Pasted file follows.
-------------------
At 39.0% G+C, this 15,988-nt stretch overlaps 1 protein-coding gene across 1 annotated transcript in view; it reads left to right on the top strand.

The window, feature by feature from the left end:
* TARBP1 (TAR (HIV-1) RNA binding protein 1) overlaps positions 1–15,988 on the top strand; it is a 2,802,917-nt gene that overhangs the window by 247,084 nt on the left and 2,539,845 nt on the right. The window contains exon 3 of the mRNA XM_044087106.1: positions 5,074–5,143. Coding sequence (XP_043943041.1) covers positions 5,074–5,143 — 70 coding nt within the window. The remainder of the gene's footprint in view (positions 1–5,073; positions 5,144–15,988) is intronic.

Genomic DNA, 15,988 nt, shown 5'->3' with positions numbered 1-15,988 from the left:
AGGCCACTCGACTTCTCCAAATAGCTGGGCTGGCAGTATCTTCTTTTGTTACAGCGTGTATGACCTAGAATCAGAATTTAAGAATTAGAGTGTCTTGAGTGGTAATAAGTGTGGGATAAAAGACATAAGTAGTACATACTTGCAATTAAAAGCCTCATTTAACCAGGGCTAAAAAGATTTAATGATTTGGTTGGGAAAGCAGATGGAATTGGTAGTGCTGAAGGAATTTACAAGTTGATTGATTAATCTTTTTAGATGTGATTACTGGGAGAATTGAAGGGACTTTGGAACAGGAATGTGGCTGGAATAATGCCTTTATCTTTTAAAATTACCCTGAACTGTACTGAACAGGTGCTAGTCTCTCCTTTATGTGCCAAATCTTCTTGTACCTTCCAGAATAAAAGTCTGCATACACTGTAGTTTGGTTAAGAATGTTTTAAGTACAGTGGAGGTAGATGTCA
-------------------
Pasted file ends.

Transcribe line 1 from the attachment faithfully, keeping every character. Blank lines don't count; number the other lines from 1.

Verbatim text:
At 39.0% G+C, this 15,988-nt stretch overlaps 1 protein-coding gene across 1 annotated transcript in view; it reads left to right on the top strand.